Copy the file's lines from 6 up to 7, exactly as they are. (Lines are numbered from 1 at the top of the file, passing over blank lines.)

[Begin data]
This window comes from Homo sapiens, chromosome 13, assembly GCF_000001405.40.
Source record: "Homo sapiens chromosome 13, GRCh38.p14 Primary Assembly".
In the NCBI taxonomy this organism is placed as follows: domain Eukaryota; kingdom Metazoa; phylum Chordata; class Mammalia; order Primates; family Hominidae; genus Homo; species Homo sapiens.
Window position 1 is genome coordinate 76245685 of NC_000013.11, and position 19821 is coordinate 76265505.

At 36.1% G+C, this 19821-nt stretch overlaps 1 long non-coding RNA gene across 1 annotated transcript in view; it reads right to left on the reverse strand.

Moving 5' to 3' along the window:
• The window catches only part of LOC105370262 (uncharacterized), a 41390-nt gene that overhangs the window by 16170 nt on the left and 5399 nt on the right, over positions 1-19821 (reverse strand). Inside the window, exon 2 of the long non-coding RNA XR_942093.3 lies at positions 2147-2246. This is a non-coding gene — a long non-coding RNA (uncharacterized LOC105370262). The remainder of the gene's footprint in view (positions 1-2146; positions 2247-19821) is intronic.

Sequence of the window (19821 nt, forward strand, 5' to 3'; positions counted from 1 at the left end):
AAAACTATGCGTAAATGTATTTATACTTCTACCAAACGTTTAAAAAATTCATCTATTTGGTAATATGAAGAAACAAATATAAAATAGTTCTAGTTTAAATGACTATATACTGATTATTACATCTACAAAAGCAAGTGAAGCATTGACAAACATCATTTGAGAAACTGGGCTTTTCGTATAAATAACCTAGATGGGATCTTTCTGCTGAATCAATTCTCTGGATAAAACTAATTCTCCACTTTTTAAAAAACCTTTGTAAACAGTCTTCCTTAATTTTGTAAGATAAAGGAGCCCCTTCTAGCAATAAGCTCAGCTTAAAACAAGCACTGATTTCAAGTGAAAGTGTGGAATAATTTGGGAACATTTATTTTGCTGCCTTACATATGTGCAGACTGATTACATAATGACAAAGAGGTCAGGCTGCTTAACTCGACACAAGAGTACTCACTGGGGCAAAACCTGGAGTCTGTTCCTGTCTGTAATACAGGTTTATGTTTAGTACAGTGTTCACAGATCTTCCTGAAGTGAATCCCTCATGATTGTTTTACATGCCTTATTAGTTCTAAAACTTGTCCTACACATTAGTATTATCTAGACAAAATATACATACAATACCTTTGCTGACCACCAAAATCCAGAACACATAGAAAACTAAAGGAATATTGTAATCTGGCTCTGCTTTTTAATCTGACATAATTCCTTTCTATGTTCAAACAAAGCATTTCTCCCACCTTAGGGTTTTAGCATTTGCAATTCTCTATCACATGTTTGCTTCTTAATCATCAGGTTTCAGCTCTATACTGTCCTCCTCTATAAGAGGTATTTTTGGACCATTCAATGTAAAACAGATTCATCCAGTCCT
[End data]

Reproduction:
Moving 5' to 3' along the window:
• The window catches only part of LOC105370262 (uncharacterized), a 41390-nt gene that overhangs the window by 16170 nt on the left and 5399 nt on the right, over positions 1-19821 (reverse strand). Inside the window, exon 2 of the long non-coding RNA XR_942093.3 lies at positions 2147-2246. This is a non-coding gene — a long non-coding RNA (uncharacterized LOC105370262). The remainder of the gene's footprint in view (positions 1-2146; positions 2247-19821) is intronic.